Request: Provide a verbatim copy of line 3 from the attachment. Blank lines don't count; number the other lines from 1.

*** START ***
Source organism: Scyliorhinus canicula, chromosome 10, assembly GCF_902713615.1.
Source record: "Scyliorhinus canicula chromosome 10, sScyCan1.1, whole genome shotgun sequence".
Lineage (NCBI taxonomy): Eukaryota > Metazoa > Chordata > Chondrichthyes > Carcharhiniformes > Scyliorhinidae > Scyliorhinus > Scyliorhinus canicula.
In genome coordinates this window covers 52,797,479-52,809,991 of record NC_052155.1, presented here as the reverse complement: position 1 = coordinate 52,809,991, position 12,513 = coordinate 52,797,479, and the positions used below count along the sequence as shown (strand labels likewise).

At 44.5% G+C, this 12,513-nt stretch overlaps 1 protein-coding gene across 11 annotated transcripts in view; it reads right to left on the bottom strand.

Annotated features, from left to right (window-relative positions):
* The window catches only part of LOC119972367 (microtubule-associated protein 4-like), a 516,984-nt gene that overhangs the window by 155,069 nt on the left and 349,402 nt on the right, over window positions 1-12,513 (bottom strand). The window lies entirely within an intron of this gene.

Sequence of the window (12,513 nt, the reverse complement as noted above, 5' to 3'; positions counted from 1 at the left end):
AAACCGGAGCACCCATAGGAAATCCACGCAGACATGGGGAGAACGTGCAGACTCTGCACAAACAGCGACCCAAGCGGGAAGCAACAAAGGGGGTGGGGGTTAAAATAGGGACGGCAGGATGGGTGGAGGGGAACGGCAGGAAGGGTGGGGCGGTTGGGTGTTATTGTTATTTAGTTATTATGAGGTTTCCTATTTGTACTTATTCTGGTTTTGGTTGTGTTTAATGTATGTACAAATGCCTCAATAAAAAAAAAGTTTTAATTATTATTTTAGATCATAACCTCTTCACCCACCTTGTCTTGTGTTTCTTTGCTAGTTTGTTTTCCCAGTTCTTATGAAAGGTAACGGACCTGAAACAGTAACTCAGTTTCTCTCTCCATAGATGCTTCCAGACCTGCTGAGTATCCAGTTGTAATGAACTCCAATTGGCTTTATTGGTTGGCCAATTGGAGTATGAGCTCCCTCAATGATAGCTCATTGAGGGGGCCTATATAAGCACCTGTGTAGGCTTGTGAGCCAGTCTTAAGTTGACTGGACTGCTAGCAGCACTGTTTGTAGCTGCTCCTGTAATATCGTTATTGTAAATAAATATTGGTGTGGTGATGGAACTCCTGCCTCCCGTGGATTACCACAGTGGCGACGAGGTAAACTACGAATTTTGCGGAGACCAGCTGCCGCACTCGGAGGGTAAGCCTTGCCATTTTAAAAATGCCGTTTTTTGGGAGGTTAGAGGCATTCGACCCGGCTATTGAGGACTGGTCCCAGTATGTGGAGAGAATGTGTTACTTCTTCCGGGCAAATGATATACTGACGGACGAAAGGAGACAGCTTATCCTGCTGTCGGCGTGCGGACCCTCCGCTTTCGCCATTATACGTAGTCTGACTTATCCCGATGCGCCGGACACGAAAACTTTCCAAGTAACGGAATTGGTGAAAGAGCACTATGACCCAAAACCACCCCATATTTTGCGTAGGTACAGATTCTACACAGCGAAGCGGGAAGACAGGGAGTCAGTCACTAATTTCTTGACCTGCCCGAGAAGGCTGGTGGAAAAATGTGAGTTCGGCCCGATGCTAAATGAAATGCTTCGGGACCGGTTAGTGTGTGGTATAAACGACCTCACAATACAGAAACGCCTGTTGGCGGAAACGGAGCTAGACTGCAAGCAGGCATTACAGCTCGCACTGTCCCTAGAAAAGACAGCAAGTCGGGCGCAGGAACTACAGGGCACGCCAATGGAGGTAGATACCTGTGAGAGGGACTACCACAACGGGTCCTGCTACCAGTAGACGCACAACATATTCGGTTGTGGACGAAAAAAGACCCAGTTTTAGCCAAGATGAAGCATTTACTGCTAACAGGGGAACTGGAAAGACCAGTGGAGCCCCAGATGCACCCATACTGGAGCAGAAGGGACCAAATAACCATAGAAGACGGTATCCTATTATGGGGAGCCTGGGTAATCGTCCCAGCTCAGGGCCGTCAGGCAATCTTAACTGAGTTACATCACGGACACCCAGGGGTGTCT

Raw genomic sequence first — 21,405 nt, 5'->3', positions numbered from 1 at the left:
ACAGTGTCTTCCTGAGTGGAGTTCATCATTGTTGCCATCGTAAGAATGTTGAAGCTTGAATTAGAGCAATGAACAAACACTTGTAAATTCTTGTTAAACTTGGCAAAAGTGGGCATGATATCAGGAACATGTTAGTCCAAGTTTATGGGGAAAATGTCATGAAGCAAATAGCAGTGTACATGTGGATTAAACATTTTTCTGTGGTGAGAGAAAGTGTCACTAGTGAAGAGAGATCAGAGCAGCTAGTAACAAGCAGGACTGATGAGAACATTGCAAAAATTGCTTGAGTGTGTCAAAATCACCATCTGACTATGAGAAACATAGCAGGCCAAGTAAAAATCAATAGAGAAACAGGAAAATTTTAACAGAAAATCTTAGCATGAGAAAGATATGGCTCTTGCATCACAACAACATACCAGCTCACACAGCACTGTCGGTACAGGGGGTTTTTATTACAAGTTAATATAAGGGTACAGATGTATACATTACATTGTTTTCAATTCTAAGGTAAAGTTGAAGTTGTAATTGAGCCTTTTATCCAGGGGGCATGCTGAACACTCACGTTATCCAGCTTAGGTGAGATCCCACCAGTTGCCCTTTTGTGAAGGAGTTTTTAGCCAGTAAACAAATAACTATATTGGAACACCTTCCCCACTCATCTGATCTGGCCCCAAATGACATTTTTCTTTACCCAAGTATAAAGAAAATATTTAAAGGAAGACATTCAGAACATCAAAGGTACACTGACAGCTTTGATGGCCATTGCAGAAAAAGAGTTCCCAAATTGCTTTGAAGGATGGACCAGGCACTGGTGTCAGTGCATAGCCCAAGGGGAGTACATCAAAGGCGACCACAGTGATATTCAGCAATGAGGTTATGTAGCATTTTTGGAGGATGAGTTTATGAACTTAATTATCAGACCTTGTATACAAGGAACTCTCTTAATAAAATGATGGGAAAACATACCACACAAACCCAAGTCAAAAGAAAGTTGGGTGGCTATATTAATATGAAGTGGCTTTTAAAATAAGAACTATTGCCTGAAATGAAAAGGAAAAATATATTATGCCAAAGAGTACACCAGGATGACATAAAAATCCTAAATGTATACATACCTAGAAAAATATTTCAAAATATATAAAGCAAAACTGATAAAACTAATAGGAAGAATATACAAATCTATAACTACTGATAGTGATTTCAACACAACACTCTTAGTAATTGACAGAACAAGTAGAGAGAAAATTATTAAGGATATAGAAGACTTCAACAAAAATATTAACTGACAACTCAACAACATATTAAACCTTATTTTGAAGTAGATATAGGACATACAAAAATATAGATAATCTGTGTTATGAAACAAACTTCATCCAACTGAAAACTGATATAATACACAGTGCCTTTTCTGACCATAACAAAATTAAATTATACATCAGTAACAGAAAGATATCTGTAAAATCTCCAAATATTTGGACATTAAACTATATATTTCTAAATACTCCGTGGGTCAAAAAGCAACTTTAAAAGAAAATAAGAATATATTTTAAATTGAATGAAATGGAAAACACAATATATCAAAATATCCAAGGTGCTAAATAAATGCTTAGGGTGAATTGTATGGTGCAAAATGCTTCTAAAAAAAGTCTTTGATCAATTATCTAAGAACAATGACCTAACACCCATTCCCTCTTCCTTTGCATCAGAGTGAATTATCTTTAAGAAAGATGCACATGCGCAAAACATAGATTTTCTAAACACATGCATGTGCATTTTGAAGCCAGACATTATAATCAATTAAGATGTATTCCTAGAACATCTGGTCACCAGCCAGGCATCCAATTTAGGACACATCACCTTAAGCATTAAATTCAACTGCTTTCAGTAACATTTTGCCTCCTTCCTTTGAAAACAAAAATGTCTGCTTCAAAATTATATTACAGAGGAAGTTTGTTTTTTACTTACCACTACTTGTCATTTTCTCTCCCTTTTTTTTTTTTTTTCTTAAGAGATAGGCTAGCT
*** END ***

Lineage (NCBI taxonomy): Eukaryota > Metazoa > Chordata > Chondrichthyes > Carcharhiniformes > Scyliorhinidae > Scyliorhinus > Scyliorhinus canicula.